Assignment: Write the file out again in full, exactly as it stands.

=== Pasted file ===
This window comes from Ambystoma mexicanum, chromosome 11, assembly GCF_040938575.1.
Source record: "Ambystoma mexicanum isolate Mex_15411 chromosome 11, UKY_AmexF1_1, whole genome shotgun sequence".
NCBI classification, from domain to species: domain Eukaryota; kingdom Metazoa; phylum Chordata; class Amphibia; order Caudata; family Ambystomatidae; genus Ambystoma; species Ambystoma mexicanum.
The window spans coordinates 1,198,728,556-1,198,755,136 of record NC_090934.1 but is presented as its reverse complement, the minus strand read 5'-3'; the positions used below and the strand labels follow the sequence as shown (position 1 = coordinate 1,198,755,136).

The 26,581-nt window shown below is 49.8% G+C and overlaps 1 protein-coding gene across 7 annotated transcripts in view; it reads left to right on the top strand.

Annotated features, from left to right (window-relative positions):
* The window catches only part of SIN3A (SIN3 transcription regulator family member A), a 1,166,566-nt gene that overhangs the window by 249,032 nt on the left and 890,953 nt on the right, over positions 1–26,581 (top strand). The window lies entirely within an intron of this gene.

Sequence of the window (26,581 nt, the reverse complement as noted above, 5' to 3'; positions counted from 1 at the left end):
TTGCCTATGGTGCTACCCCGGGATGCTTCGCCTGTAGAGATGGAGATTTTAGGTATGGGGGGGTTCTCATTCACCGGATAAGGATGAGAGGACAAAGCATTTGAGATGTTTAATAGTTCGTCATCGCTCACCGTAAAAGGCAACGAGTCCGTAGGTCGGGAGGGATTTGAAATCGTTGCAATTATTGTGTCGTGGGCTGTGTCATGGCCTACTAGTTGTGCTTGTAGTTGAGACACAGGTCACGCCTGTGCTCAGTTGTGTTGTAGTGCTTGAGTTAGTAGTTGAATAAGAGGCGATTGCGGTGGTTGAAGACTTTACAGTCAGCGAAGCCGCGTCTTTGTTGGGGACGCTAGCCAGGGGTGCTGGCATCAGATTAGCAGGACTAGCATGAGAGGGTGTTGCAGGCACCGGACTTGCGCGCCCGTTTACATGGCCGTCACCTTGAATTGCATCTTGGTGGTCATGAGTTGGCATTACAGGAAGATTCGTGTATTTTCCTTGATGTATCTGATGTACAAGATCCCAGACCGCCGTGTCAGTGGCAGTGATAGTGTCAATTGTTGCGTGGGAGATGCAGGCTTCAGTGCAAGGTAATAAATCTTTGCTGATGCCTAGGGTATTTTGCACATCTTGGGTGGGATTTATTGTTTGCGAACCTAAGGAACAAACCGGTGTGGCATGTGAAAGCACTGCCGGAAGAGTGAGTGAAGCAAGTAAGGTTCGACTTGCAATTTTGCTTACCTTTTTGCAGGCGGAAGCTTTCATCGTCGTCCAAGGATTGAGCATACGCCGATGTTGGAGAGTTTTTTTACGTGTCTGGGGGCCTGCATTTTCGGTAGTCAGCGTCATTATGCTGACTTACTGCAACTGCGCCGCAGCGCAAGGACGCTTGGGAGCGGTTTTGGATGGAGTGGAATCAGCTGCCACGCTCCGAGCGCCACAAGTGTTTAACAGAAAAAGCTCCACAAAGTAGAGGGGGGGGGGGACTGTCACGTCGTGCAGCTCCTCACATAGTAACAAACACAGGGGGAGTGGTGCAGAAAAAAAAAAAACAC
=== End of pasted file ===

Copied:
This window comes from Ambystoma mexicanum, chromosome 11, assembly GCF_040938575.1.
Source record: "Ambystoma mexicanum isolate Mex_15411 chromosome 11, UKY_AmexF1_1, whole genome shotgun sequence".
NCBI classification, from domain to species: domain Eukaryota; kingdom Metazoa; phylum Chordata; class Amphibia; order Caudata; family Ambystomatidae; genus Ambystoma; species Ambystoma mexicanum.
The window spans coordinates 1,198,728,556-1,198,755,136 of record NC_090934.1 but is presented as its reverse complement, the minus strand read 5'-3'; the positions used below and the strand labels follow the sequence as shown (position 1 = coordinate 1,198,755,136).

The 26,581-nt window shown below is 49.8% G+C and overlaps 1 protein-coding gene across 7 annotated transcripts in view; it reads left to right on the top strand.

Annotated features, from left to right (window-relative positions):
* The window catches only part of SIN3A (SIN3 transcription regulator family member A), a 1,166,566-nt gene that overhangs the window by 249,032 nt on the left and 890,953 nt on the right, over positions 1–26,581 (top strand). The window lies entirely within an intron of this gene.

Sequence of the window (26,581 nt, the reverse complement as noted above, 5' to 3'; positions counted from 1 at the left end):
TTGCCTATGGTGCTACCCCGGGATGCTTCGCCTGTAGAGATGGAGATTTTAGGTATGGGGGGGTTCTCATTCACCGGATAAGGATGAGAGGACAAAGCATTTGAGATGTTTAATAGTTCGTCATCGCTCACCGTAAAAGGCAACGAGTCCGTAGGTCGGGAGGGATTTGAAATCGTTGCAATTATTGTGTCGTGGGCTGTGTCATGGCCTACTAGTTGTGCTTGTAGTTGAGACACAGGTCACGCCTGTGCTCAGTTGTGTTGTAGTGCTTGAGTTAGTAGTTGAATAAGAGGCGATTGCGGTGGTTGAAGACTTTACAGTCAGCGAAGCCGCGTCTTTGTTGGGGACGCTAGCCAGGGGTGCTGGCATCAGATTAGCAGGACTAGCATGAGAGGGTGTTGCAGGCACCGGACTTGCGCGCCCGTTTACATGGCCGTCACCTTGAATTGCATCTTGGTGGTCATGAGTTGGCATTACAGGAAGATTCGTGTATTTTCCTTGATGTATCTGATGTACAAGATCCCAGACCGCCGTGTCAGTGGCAGTGATAGTGTCAATTGTTGCGTGGGAGATGCAGGCTTCAGTGCAAGGTAATAAATCTTTGCTGATGCCTAGGGTATTTTGCACATCTTGGGTGGGATTTATTGTTTGCGAACCTAAGGAACAAACCGGTGTGGCATGTGAAAGCACTGCCGGAAGAGTGAGTGAAGCAAGTAAGGTTCGACTTGCAATTTTGCTTACCTTTTTGCAGGCGGAAGCTTTCATCGTCGTCCAAGGATTGAGCATACGCCGATGTTGGAGAGTTTTTTTACGTGTCTGGGGGCCTGCATTTTCGGTAGTCAGCGTCATTATGCTGACTTACTGCAACTGCGCCGCAGCGCAAGGACGCTTGGGAGCGGTTTTGGATGGAGTGGAATCAGCTGCCACGCTCCGAGCGCCACAAGTGTTTAACAGAAAAAGCTCCACAAAGTAGAGGGGGGGGGGGACTGTCACGTCGTGCAGCTCCTCACATAGTAACAAACACAGGGGGAGTGGTGCAGAAAAAAAAAAAACAC